Boosting Memory for Seniors & Caregivers – Family Caregiver Quick Tip

Boosting Memory for Seniors & Caregivers – Family Caregiver Quick Tip

We have all walked up to someone familiar and been unable to remember their name.

We have walked into the other room for something and could not recall what it was we wanted once we got there.

Who hasn’t misplaced their car keys and taken so long to find them, we were late for an appointment?

These are not uncommon situations and are not cause for concern for most people.

However, that doesn’t keep family caregivers from worrying about their senior loved ones — or themselves — whenever these ‘memory lapses’ occur.

Is it Alzheimer’s disease?

Probably not, because dementia is not a normal part of aging, but these occasional memory lapses are.

Our brains do change over time, blood flow to our brains diminishes, and some forgetfulness is expected.

However, researchers believe that our brains are capable of regrowing cells and learning new things.

That doesn’t stop us from fearing losing our memory. But it is important to know that there are things we can do at any age or stage in life to help preserve our memory and strengthen our brain.

Strategies for Boosting Memory

Seniors and their caregivers can do a few simple things to help prevent memory loss so that our brains live as long as our bodies.

HealthyAging.org offers these strategies to help improve your memory:

  • See your healthcare professional regularly to help manage chronic medical conditions; uncontrolled health conditions inhibit memory.
  • Exercise at least 30 minutes three times a week to increase blood flow to the brain.
  • Getting enough sleep to help you concentrate, 7-8 hours a night.
  • Eating a balanced, good diet, especially fruits, vegetables, whole grains, and fish rich in omega-3 fatty acids, is essential.
  • Practice stress reduction techniques like yoga, meditation, and prayer.
  • Keep hydrated with 6-8 glasses of water a day and limit alcohol.
  • Avoid multi-tasking, which can decrease recall later; it can overload memory circuits making is harder to process information.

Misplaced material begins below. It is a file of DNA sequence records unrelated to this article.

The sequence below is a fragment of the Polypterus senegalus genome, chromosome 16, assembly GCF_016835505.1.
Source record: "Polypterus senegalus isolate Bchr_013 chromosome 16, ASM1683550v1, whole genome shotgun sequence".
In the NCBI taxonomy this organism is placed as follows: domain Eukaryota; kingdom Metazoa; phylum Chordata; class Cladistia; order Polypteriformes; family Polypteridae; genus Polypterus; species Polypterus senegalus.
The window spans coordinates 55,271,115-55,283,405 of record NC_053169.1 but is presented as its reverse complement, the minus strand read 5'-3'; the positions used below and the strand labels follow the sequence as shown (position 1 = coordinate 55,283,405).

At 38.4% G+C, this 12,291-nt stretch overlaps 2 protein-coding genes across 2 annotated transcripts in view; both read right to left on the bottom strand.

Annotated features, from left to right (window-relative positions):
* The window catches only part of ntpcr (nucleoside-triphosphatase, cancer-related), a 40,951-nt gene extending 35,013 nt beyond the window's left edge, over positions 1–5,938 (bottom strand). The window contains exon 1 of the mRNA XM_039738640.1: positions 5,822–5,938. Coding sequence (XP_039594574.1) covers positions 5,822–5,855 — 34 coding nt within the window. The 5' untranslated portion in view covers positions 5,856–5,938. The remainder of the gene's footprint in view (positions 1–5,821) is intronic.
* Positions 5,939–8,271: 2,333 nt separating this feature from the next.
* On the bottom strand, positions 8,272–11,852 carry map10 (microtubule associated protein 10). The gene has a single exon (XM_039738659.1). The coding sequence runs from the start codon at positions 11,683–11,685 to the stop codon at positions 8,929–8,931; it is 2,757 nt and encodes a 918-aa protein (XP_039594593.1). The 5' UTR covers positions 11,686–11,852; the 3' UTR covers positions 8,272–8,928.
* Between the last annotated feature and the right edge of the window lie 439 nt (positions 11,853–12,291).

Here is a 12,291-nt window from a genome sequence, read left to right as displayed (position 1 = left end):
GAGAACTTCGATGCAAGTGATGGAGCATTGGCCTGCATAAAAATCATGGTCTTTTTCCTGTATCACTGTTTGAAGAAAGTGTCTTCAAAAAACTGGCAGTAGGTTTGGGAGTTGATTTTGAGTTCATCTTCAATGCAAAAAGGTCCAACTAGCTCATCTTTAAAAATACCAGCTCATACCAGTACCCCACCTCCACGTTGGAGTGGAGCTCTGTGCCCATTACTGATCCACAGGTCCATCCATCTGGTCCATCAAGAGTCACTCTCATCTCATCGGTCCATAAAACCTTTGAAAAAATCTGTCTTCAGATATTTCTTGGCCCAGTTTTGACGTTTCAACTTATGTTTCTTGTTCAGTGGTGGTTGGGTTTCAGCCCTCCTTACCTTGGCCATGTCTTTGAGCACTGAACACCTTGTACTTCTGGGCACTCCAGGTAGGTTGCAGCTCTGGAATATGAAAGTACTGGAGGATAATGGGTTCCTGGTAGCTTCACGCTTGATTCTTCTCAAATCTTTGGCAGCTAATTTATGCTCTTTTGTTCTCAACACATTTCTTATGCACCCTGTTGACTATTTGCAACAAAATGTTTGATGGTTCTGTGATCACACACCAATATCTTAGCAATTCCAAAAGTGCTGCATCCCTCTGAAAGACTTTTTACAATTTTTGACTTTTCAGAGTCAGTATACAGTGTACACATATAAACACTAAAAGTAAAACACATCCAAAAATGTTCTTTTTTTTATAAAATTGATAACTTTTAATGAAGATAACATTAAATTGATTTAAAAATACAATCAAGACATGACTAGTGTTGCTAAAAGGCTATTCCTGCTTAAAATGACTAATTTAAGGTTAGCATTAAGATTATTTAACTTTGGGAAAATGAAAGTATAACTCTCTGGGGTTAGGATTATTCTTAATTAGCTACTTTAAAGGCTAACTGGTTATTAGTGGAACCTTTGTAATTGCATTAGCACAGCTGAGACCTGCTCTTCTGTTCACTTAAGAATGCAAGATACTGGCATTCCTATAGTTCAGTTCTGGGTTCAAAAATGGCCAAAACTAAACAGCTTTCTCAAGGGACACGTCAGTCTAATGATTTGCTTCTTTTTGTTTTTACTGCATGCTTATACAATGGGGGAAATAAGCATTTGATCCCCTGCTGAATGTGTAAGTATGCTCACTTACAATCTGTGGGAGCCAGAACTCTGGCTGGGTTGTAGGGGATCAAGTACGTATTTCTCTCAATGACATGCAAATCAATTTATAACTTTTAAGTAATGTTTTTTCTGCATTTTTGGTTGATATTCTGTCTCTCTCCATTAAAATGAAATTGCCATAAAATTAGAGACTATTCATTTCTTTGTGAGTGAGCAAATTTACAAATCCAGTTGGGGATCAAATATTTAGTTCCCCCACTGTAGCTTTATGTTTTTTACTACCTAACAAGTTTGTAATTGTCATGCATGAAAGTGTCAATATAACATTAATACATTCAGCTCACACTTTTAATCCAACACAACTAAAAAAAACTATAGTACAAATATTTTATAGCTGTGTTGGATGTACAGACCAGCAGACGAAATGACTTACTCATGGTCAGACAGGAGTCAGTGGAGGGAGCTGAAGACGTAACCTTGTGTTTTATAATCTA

The American Psychological Association offers these ‘memory aides’ to help us all gain confidence in our memory:

  • Keep to-do lists! Put them where you will see them often and mark off items as you complete them.
  • Establish a routine. Follow your routine each day.
  • Don’t rush. Give yourself plenty of time to memorize a name or idea or to recall something known to you.
  • Everything in its place. Keep your possessions in their place, put things where you will use them such as hanging your keys near the door.
  • Keep a calendar. Whether it is electronic or on paper, record important dates and other information, including reminders, and check it frequently.

If Concerned, See Your Healthcare Provider

Memory lapses don’t affect your daily activities as dementia would. They are frustrating and inconvenient for sure.

However, when forgetfulness leads to difficulty completing everyday tasks like driving, handling money, operating household items like a stove or washing machine, or remembering the names of your loves ones, it is time to seek help from your healthcare provider because these memory aides or prevention strategies won’t bring back your abilities to carry out daily living activities.

Preparing yourself everyday to keep your brain strong, will allow you and your senior to face the future armed for success.

 




2 Responses to Boosting Memory for Seniors & Caregivers – Family Caregiver Quick Tip

    • Exactly Julie! Crossword puzzles and learning something new is a great way to stimulate the brain!

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